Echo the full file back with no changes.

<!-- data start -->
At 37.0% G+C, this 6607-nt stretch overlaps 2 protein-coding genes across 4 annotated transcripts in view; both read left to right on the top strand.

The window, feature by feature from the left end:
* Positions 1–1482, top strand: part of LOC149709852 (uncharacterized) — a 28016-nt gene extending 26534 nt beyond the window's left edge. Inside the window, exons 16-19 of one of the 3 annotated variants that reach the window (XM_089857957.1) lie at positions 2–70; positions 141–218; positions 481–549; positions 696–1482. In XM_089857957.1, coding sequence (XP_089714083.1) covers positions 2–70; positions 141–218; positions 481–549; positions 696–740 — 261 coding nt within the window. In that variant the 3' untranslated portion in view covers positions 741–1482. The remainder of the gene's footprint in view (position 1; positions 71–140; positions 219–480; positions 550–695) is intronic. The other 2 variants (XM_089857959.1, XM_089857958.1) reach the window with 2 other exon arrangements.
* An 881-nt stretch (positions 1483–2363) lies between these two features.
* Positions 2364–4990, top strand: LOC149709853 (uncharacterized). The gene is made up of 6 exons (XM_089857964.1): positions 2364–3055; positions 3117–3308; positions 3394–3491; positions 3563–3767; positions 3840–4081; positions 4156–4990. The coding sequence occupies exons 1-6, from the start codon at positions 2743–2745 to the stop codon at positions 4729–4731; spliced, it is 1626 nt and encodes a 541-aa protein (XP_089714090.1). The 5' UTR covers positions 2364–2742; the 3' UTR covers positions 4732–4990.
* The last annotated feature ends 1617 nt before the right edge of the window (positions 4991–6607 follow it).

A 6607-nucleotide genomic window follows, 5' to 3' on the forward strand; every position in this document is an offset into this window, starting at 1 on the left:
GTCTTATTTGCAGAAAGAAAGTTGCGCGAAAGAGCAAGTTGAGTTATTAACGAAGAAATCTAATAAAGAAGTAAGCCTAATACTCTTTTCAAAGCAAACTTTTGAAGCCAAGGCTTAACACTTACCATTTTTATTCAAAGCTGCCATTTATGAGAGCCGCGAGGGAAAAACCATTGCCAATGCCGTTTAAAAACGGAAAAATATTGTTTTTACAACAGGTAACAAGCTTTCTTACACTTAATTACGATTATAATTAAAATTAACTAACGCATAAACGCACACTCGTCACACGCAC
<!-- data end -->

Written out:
At 37.0% G+C, this 6607-nt stretch overlaps 2 protein-coding genes across 4 annotated transcripts in view; both read left to right on the top strand.

The window, feature by feature from the left end:
* Positions 1–1482, top strand: part of LOC149709852 (uncharacterized) — a 28016-nt gene extending 26534 nt beyond the window's left edge. Inside the window, exons 16-19 of one of the 3 annotated variants that reach the window (XM_089857957.1) lie at positions 2–70; positions 141–218; positions 481–549; positions 696–1482. In XM_089857957.1, coding sequence (XP_089714083.1) covers positions 2–70; positions 141–218; positions 481–549; positions 696–740 — 261 coding nt within the window. In that variant the 3' untranslated portion in view covers positions 741–1482. The remainder of the gene's footprint in view (position 1; positions 71–140; positions 219–480; positions 550–695) is intronic. The other 2 variants (XM_089857959.1, XM_089857958.1) reach the window with 2 other exon arrangements.
* An 881-nt stretch (positions 1483–2363) lies between these two features.
* Positions 2364–4990, top strand: LOC149709853 (uncharacterized). The gene is made up of 6 exons (XM_089857964.1): positions 2364–3055; positions 3117–3308; positions 3394–3491; positions 3563–3767; positions 3840–4081; positions 4156–4990. The coding sequence occupies exons 1-6, from the start codon at positions 2743–2745 to the stop codon at positions 4729–4731; spliced, it is 1626 nt and encodes a 541-aa protein (XP_089714090.1). The 5' UTR covers positions 2364–2742; the 3' UTR covers positions 4732–4990.
* The last annotated feature ends 1617 nt before the right edge of the window (positions 4991–6607 follow it).

A 6607-nucleotide genomic window follows, 5' to 3' on the forward strand; every position in this document is an offset into this window, starting at 1 on the left:
GTCTTATTTGCAGAAAGAAAGTTGCGCGAAAGAGCAAGTTGAGTTATTAACGAAGAAATCTAATAAAGAAGTAAGCCTAATACTCTTTTCAAAGCAAACTTTTGAAGCCAAGGCTTAACACTTACCATTTTTATTCAAAGCTGCCATTTATGAGAGCCGCGAGGGAAAAACCATTGCCAATGCCGTTTAAAAACGGAAAAATATTGTTTTTACAACAGGTAACAAGCTTTCTTACACTTAATTACGATTATAATTAAAATTAACTAACGCATAAACGCACACTCGTCACACGCAC